Having lived in Osaka for 16 years and been to Kyoto many times as a tourist as well as guiding friends or relatives around Kyoto we thought we would share our favourite temples in this area.
The choice was difficult as the city as over 1600 temples. That makes it difficult for a foreigner to chose which is the best one for them to visit. Of course if you don’t visit these ones you’ll still have an amazing time searching and looking at the other fine temples that Kyoto has but we think these are the best.
We chose three that were all diverse from one another. One includes hiking, one includes quirky stone sculptures and the other for its historical background that is convenient to travellers who are staying in and around the main area of Kyoto.
What they do have in common are they are all unique far different from any of the temples or shrines. I guess that is why we consider them so special.
Fushimi Inari Shrine
Fushimi Inari shrine is located a short train ride from JR Kyoto. Exit at JR Inari station. Two stops from Kyoto station 140¥
It’s open all year round free admission
The highlight of this shrine is the row of symmetrical tori gates that lead up to the summit of the mountain overlooking views of Kyoto. These tori gates are sponsored by companies for 400,000¥ for small gates and up to 1 million yen for larger ones. The sponsors names are engraved on each tori gate. The hike up the top of the mountain takes about two hours.
Overview of the shrine
The Fushimi Inari shrine is the most important of several thousands of shrines which are dedicated to the deity of rice. The shrine has ancient origins, as it predates Kyoto’s move to be capital of Japan in 794.
The shrine has many statues of foxes, as they are thought to be Inari’s messengers.
Fushimi Inari shrine
Lucky tags, you write on here your wish.
Tori gates which one do I take
The tori gates here have their have sculptures of the foxes
Views of the Kyoto from the summit of Mount Inari
Sanjusangendo is located in the east of Kyoto about a 20 minute walk from the JR Kyoto station.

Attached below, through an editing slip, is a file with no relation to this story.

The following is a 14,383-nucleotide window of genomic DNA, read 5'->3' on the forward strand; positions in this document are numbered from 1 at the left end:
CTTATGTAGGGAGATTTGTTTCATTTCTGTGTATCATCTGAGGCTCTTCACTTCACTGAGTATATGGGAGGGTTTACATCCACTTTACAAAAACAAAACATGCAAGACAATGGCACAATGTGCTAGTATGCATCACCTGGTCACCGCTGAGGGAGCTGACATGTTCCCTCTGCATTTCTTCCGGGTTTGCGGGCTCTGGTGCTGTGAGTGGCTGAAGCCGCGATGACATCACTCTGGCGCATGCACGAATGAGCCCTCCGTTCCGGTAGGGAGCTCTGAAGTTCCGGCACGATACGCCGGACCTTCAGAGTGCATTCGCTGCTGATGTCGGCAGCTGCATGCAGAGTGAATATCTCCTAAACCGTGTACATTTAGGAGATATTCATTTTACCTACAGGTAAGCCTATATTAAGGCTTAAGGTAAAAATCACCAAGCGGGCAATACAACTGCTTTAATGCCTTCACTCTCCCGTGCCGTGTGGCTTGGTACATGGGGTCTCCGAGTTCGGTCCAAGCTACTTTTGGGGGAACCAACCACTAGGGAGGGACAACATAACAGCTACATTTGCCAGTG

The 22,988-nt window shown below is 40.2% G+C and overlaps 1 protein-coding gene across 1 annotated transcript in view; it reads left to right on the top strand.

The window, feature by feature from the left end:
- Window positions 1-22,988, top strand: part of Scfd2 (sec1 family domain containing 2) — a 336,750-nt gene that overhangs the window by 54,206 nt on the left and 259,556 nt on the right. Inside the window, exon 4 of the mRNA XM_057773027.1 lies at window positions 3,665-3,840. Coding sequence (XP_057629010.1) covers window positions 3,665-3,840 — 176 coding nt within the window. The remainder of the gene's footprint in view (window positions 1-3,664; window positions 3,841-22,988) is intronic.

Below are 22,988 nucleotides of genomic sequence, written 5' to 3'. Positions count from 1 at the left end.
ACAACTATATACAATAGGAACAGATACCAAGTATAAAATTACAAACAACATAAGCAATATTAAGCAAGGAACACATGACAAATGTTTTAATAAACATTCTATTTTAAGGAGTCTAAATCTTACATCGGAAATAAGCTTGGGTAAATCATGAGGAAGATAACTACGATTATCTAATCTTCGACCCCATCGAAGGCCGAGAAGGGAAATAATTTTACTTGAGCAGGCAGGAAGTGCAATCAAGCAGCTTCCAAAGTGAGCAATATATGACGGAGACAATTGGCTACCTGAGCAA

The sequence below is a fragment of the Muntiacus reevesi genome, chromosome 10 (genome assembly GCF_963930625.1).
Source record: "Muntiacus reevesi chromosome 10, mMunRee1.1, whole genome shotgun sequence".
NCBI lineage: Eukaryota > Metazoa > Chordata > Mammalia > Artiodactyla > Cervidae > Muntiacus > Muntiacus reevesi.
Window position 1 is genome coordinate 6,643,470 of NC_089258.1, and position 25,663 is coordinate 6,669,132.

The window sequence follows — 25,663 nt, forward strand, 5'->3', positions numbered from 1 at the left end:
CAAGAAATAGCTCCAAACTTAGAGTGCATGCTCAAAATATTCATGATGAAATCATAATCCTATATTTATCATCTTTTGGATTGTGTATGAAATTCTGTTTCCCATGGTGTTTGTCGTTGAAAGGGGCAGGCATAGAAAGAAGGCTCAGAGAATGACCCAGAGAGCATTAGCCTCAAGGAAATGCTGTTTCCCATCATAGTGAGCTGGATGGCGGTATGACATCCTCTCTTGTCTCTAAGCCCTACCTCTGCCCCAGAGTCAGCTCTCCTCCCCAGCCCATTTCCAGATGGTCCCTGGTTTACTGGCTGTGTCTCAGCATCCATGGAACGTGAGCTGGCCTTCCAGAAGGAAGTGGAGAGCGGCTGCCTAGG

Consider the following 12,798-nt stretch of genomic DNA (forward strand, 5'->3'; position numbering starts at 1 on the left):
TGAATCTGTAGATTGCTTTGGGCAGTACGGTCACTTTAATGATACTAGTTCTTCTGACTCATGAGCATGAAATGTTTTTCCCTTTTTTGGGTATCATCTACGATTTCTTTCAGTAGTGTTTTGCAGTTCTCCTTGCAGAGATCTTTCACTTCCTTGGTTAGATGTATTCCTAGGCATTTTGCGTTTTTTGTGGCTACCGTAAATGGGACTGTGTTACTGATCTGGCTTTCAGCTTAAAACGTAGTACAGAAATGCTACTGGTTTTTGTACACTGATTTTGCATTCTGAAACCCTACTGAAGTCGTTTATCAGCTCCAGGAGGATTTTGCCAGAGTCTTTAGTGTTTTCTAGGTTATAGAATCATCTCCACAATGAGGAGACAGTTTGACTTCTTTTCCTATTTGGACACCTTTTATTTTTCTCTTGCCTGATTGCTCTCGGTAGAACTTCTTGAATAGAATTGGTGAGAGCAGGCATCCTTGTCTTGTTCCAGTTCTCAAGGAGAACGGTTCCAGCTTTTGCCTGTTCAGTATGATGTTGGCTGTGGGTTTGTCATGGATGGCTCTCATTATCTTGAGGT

HOURS 8:00 to 17:00 (9:00 to 16:00 from November 16 to March 31)
Admission ends 30 minutes before closing time.
CLOSED No closing days
FEES 600 yen
The large wooden Buddha that sits in the front of the hall with 500 statues of human sized golden Kannons flanked on either size.
Overview of the temple
The temple is the longest wooden building in Japan stretching 120 metres. The temple is famous for its 1001 statues of Kannon, the Goddess of Mercy. The temple was founded in 1164 and rebuilt a century later after the original structure had been destroyed in a fire.
1000-armed Kannon are equipped with 11 heads to witness the suffering of humans and with 1000 arms to better help them fight the suffering.
Taro the sculptor was 82 years old when he sculptured the kannon.
Otagi Nenbutsu ji Temple
We have only been to this temple once about two weeks ago but it already has become one of our favourites.
This temple is located in Arasiyama, a beautiful area of Kyoto that you could easily fill a day exploring.
8:00am to 17:00pm
The cool 1200 sculptures found around the grounds. Some of them are very cute.
Overview of the temple
The temple has been built and rebuilt numerous times due to natural disasters.
In 1955 a sculptor who was also a Buddhist monk himself started sculpturing the Rakan dolls. The grounds became overgrown again and between 1981 to 1991 full restoration began again. The worshippers who gave their support and prayers to the restoration sculptured over 1200 stone figures.
The best thing in Arashiyama is the traditional lane filled with tea houses just down the road.
Some 1200 Rakan sculptures
Have you been to Kyoto? Leave a comment in the box below and tell us what’s your favourite temple.